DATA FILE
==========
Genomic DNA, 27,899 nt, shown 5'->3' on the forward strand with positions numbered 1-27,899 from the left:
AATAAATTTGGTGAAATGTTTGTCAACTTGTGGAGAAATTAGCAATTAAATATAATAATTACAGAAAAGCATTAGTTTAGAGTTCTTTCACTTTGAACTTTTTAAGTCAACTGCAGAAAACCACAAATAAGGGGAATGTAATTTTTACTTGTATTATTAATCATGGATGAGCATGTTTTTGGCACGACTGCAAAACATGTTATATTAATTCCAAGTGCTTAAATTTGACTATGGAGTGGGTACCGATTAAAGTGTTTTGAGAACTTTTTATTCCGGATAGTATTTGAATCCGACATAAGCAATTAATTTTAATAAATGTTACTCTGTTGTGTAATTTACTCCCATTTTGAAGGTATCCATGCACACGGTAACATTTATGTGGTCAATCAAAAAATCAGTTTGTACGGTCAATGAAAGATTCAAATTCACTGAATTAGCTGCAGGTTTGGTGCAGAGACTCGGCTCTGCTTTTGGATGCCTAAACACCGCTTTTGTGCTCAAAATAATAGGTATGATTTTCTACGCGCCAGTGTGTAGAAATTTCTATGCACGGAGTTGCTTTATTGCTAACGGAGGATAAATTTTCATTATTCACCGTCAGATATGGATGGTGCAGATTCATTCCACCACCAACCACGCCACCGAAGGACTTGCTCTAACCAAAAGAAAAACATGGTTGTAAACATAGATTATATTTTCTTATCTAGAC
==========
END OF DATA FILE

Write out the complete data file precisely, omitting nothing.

Genomic DNA, 27,899 nt, shown 5'->3' on the forward strand with positions numbered 1-27,899 from the left:
AATAAATTTGGTGAAATGTTTGTCAACTTGTGGAGAAATTAGCAATTAAATATAATAATTACAGAAAAGCATTAGTTTAGAGTTCTTTCACTTTGAACTTTTTAAGTCAACTGCAGAAAACCACAAATAAGGGGAATGTAATTTTTACTTGTATTATTAATCATGGATGAGCATGTTTTTGGCACGACTGCAAAACATGTTATATTAATTCCAAGTGCTTAAATTTGACTATGGAGTGGGTACCGATTAAAGTGTTTTGAGAACTTTTTATTCCGGATAGTATTTGAATCCGACATAAGCAATTAATTTTAATAAATGTTACTCTGTTGTGTAATTTACTCCCATTTTGAAGGTATCCATGCACACGGTAACATTTATGTGGTCAATCAAAAAATCAGTTTGTACGGTCAATGAAAGATTCAAATTCACTGAATTAGCTGCAGGTTTGGTGCAGAGACTCGGCTCTGCTTTTGGATGCCTAAACACCGCTTTTGTGCTCAAAATAATAGGTATGATTTTCTACGCGCCAGTGTGTAGAAATTTCTATGCACGGAGTTGCTTTATTGCTAACGGAGGATAAATTTTCATTATTCACCGTCAGATATGGATGGTGCAGATTCATTCCACCACCAACCACGCCACCGAAGGACTTGCTCTAACCAAAAGAAAAACATGGTTGTAAACATAGATTATATTTTCTTATCTAGAC